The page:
Often the reason for this discrepancy can be traced to your use of a valid DOCTYPE declaration at the top of your page, which can then further be traced right back to your good old Quirks Mode versus Standards Mode fight.
Most, if not all, browsers have a Quirks Mode (although not all display like Internet Explorer (IE) does), and setting an incorrect DOCTYPE or adding an XML prologue happens to be one of the easiest ways of triggering Quirks Mode rendering.
Now the problem with the document.body.clientHeight either returning a ‘valid’ value or not ties directly into this Quirks mode issue, the reason being that in Quirks Mode, the BODY element is seen as the root element, thus making it the equivalent of the viewport as far as the initial containing block (ICB) is concerned. This means that if you were absolutely positioning something relative to the root, you are in fact using the BODY height/width co-ordinates to position against.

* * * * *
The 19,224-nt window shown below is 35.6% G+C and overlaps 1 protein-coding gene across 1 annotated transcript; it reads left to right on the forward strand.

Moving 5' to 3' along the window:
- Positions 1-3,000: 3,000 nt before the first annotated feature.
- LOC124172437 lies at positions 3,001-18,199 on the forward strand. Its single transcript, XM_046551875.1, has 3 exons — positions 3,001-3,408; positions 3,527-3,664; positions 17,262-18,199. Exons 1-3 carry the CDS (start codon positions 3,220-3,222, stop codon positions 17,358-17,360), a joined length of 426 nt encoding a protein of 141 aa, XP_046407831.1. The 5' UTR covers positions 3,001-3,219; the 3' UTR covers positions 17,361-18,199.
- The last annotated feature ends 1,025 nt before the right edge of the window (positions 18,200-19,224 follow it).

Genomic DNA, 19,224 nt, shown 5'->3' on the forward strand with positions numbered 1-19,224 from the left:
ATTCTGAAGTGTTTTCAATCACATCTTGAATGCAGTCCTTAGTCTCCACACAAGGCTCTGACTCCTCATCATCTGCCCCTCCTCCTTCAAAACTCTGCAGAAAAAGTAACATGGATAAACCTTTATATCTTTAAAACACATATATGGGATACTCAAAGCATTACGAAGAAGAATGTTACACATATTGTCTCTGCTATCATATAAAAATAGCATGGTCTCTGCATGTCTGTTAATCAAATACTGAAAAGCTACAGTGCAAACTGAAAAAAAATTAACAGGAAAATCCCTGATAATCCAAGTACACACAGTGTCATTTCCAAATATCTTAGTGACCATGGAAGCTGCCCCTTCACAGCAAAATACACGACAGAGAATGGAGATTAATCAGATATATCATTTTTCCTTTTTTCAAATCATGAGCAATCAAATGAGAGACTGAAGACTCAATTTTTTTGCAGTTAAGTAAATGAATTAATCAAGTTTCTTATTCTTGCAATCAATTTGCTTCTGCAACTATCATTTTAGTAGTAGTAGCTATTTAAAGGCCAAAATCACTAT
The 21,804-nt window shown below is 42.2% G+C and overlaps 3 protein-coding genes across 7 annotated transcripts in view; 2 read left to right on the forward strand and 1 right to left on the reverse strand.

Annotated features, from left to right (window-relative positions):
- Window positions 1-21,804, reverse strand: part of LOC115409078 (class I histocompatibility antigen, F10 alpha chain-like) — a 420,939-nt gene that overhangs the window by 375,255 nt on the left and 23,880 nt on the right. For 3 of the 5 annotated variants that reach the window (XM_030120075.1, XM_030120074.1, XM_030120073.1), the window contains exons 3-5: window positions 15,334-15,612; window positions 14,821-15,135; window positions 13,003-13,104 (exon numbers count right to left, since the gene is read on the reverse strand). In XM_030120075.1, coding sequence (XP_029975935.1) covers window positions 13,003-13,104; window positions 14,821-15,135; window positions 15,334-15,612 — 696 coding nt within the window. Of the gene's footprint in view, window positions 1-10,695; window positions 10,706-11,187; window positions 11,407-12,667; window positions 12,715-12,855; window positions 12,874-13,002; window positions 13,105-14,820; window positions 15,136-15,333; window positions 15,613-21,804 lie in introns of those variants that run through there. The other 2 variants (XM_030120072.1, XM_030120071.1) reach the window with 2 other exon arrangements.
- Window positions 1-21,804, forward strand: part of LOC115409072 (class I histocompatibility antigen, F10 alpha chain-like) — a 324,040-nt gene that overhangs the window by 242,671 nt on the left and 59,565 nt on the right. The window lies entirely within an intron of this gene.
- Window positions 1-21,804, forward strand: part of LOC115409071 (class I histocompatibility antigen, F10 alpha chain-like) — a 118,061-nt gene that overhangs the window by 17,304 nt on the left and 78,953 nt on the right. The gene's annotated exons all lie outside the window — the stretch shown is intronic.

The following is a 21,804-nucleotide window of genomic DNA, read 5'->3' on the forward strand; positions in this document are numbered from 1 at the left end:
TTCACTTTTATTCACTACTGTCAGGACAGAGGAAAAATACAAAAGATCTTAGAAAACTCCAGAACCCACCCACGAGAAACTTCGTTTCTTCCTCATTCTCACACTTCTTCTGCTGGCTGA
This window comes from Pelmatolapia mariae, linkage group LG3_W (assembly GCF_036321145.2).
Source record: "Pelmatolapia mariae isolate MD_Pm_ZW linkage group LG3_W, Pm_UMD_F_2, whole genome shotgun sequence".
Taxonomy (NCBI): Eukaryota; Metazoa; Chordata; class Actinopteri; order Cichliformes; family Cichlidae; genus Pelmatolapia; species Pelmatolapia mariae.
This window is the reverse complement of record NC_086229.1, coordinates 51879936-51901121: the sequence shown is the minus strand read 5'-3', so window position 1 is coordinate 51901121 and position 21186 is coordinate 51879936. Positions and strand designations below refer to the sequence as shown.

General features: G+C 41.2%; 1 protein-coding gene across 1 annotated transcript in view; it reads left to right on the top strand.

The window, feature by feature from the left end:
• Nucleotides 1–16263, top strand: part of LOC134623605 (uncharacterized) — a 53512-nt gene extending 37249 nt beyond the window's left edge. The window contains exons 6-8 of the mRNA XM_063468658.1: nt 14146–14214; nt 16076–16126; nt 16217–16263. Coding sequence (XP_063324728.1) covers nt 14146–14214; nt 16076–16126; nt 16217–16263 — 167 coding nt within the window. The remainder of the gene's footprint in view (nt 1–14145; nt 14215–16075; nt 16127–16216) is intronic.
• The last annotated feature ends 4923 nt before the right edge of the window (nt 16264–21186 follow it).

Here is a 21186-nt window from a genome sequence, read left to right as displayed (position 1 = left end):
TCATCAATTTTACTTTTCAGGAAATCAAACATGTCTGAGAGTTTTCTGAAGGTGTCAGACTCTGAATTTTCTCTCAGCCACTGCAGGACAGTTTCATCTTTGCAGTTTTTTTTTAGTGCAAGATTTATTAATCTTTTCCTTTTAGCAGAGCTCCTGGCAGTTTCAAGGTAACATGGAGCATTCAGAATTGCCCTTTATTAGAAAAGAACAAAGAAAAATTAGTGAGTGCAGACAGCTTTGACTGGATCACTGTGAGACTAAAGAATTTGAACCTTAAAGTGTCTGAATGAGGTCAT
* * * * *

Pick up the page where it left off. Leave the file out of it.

However, in Strict rendering the HTML element is the root element, the ICB, and if you are positioning absolutely to the viewport, then in this case the HTML element takes its height from the viewport and positioning is then done according to it’s dimensions. The BODY element in Strict Mode will not have a height unless you specifically give it one.
So in order to reliably get the browser’s height, perhaps it is best to list various browsers and indicate just how they treat the three main ways of getting browser height information, leaving it up to you to decide as to just which one does the job best for you:
|Opera 9.5+ strict||window||document||window|
|Opera 9.5+ quirks||window||window||document|
|IE 6+ strict||N/A||document||window|
|IE 5-7 quirks||N/A||window||0|